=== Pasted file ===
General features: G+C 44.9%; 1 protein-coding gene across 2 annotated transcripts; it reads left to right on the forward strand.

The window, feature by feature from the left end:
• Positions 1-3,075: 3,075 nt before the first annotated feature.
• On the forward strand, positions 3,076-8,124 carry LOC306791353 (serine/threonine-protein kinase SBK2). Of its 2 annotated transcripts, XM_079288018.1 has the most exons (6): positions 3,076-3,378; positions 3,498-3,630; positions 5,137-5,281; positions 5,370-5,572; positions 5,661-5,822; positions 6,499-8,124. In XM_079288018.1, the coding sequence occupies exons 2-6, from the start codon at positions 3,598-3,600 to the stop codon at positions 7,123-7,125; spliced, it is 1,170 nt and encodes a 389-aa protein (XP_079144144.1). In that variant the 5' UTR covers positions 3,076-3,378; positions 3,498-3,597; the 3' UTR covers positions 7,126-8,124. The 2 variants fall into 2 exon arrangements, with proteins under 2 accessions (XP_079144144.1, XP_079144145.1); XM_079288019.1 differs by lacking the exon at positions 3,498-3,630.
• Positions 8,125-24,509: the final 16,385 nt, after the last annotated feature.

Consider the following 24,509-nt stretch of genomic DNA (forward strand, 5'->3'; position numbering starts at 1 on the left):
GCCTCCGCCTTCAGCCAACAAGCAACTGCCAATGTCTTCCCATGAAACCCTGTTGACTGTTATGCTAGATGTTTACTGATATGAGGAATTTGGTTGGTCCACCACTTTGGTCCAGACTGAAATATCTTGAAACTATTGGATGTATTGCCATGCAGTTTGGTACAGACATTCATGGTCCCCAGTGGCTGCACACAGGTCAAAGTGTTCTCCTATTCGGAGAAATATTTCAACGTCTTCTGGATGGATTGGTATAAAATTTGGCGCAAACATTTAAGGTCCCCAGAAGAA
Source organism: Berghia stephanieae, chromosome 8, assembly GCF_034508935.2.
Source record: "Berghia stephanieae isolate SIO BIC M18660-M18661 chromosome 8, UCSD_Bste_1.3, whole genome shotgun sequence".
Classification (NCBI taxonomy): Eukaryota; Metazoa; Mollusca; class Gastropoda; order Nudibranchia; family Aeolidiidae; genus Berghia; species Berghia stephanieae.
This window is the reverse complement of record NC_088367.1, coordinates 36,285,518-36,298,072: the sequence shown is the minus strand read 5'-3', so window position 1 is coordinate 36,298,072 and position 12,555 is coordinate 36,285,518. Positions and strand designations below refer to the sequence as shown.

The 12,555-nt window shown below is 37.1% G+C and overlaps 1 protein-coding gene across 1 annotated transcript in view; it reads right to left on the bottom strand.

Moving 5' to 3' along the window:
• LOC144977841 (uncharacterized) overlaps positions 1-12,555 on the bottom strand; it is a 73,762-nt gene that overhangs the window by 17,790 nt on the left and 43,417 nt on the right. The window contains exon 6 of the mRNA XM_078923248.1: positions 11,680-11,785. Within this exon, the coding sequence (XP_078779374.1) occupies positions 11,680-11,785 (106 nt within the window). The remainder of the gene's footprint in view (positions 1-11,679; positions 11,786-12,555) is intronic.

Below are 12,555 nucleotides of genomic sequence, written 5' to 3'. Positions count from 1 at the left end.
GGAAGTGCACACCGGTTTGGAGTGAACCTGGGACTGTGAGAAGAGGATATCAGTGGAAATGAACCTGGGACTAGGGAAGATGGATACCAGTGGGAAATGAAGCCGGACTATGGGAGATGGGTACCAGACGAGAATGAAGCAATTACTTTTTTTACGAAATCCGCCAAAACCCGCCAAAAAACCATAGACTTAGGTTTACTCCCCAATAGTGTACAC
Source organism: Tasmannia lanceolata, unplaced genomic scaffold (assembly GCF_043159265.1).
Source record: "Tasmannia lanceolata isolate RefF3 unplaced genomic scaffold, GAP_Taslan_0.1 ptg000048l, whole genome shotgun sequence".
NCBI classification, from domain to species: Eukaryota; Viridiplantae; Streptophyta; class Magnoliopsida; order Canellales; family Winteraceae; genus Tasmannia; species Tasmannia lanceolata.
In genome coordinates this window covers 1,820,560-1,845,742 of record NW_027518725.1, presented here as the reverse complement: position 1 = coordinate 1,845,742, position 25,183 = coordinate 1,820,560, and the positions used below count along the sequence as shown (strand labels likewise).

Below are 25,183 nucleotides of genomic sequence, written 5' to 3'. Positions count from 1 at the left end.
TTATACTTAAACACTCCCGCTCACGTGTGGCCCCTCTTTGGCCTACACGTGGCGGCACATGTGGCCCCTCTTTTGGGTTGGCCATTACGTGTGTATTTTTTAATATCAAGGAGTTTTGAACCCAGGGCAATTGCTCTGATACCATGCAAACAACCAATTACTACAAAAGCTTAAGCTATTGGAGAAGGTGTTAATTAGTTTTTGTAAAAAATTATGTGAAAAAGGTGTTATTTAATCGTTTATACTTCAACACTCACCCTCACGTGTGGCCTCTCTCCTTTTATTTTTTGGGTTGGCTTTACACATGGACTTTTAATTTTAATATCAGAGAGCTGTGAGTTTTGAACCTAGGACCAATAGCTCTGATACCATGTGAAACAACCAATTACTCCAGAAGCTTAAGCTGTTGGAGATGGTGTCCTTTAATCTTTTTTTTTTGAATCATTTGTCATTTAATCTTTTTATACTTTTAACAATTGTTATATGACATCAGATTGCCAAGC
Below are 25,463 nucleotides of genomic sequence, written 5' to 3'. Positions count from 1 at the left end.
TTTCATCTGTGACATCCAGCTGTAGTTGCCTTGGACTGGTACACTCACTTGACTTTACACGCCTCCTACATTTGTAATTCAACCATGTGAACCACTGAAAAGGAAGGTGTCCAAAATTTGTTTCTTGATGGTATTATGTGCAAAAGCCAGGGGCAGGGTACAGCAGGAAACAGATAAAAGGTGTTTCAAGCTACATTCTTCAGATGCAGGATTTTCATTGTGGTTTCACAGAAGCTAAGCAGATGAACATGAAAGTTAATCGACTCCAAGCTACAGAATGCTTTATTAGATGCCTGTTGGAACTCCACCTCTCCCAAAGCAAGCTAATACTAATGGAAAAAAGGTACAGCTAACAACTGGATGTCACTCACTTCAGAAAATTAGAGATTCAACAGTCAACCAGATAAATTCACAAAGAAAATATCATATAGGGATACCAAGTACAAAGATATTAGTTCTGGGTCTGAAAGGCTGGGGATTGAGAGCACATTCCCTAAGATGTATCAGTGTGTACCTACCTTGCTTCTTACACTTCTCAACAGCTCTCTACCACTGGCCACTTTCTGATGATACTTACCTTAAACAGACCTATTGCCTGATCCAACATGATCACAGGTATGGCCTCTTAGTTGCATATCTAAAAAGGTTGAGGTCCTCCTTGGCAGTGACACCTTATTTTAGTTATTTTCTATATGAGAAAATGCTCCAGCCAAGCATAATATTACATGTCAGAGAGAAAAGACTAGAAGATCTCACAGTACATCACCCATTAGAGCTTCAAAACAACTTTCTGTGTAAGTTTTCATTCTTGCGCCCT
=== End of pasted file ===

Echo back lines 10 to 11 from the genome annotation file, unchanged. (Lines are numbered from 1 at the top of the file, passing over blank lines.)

Classification (NCBI taxonomy): Eukaryota; Metazoa; Mollusca; class Gastropoda; order Nudibranchia; family Aeolidiidae; genus Berghia; species Berghia stephanieae.
This window is the reverse complement of record NC_088367.1, coordinates 36,285,518-36,298,072: the sequence shown is the minus strand read 5'-3', so window position 1 is coordinate 36,298,072 and position 12,555 is coordinate 36,285,518. Positions and strand designations below refer to the sequence as shown.